Constructive arguments make any relationship healthy, be that emotional or otherwise. Yet, when the participants begin to lose their temper, arguments get heated, and both parties end up feeling frustrated and hurt. Luckily, this can be avoided by using the Socratic method.
What is the Socratic Method?
The Socratic method or questioning is like a dialogue which involves asking and answering questions that will enable you to defend your position by getting people to see things from your perspective.
The method was named after the great Greek philosopher Socrates. During his conversations with his students he would ask them a question after a question until he proved that the beginning assumption was actually a fallacy.
So, instead of arguing back and forth and forcing your opinion down the other person’s throat, you ask questions so as to make them think about and look at the situation from your own point of view rather than just verbalize their own feelings and opinion about the subject at hand.
For example, imagine the following situation: You come home late and your boyfriend/girlfriend gets mad at you and starts shouting at and accusing you of cheating on them. You have two options.
You can start defending yourself by denying your partner’s accusations and come up with all kinds of excuses and even start yelling at them as well and turn the argument into a drama. Or you can use the Socratic method and ask them something like: “Why are you so mad? What made you think I’d do that? Are you upset because I came home late or because you don’t trust me?”
In this way, you’ll avoid hurting your partner’s feelings, but also show that you want to listen to them and encourage them to express how they feel.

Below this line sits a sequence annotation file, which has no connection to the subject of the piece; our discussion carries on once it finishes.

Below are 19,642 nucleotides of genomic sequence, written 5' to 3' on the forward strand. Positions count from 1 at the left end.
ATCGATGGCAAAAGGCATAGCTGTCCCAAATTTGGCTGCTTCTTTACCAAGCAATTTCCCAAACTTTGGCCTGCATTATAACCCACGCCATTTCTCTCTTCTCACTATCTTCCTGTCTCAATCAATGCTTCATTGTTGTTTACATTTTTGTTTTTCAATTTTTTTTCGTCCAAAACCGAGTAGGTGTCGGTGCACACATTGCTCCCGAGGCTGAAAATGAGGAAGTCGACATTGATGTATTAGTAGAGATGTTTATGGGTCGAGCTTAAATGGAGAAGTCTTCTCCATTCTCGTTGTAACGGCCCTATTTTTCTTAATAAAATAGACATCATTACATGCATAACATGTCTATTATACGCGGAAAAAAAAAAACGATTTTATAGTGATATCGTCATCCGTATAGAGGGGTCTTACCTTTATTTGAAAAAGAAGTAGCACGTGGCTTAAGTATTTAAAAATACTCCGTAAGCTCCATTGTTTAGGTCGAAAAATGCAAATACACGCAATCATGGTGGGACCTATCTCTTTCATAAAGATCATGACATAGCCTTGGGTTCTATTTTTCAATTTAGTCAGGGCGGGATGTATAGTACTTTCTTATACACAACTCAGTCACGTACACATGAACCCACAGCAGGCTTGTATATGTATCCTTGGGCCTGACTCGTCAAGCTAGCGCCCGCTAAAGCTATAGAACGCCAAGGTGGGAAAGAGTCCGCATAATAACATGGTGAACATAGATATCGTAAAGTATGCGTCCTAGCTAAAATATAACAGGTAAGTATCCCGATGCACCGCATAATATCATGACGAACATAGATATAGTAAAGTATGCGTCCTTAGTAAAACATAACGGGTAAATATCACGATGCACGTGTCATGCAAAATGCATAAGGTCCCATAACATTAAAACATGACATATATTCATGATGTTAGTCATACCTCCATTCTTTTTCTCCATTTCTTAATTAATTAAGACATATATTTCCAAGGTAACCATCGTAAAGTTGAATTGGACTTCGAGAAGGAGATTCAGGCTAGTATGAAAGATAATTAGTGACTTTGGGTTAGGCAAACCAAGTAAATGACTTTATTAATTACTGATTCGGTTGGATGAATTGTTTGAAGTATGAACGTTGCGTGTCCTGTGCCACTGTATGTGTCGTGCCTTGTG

Yet, make sure you don’t ask your questions in a forceful manner because this will put pressure on the other person and only worsen the whole situation.
This useful tool will not only prevent you from creating unnecessary drama and conflict and feeling stressed out, but it’ll also help you to reach a resolution to the conflict. Either your partner will see that they wrongly accused you or you’ll realize that you were wrong.
The Socratic method can be used in debates among more people as well. For example, if you’re talking to someone or to a group of people who are pro animal testing and you’re against it, the Socratic questioning would be the best way for you to make your point clear, but also to make the other party give up their assumption and arguments themselves.
For example, instead of saying “Animals aren’t meant to be tested”, you can ask them “Do you really think animals should be used in experiments?” and so on.
These questions will make the other party look at the issue from your perspective and save you from spending a lot of time debating and trying to convince them to believe in your point of view.
The Socratic method is especially beneficial when it’s your loved one who is on the receiving end of your argument. So, you need to know how to appropriately form and present your arguments. After all, no one wants to threaten and hurt the feelings of the people they hold dear.
So, next time when you find yourself in an argument, make sure you don’t react hastily and throw your points in the other person’s face and try to convince them. Instead, give the Socratic method a shot.
Riley Cooper is a professional writer who writes informative and creative articles on topics related to various fields of study. Written with love and enthusiasm, her articles inspire readers to broaden their knowledge of the world, think and get ready to act.